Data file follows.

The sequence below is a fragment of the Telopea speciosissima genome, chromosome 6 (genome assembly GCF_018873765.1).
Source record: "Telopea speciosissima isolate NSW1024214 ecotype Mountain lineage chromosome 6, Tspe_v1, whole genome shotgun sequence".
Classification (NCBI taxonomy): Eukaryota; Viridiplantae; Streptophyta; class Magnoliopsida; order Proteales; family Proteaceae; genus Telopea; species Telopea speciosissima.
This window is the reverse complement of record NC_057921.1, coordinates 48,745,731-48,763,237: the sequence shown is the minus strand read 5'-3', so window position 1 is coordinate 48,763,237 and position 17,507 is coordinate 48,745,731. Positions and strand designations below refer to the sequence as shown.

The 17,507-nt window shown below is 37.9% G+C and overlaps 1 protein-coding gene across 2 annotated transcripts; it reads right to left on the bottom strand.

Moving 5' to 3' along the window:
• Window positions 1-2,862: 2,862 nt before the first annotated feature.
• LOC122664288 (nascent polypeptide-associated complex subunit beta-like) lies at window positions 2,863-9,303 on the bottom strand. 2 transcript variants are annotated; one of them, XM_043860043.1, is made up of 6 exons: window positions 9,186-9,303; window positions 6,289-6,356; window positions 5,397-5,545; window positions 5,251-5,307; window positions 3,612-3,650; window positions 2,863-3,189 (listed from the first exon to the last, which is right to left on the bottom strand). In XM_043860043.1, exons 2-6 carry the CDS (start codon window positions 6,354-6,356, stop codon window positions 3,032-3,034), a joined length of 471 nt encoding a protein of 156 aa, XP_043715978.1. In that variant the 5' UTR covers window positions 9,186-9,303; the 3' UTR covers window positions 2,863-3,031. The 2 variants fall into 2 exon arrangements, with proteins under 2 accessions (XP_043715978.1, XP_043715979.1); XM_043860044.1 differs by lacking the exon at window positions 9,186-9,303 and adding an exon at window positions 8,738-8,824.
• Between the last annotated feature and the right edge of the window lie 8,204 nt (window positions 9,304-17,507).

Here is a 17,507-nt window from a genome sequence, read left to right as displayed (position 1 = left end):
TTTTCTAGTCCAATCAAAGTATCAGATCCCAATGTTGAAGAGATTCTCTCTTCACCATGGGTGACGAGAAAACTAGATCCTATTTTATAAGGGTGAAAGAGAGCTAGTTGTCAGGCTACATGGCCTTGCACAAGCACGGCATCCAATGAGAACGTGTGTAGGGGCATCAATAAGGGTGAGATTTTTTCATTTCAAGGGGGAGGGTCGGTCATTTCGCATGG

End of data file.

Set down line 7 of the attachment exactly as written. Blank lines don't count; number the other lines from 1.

• Window positions 1-2,862: 2,862 nt before the first annotated feature.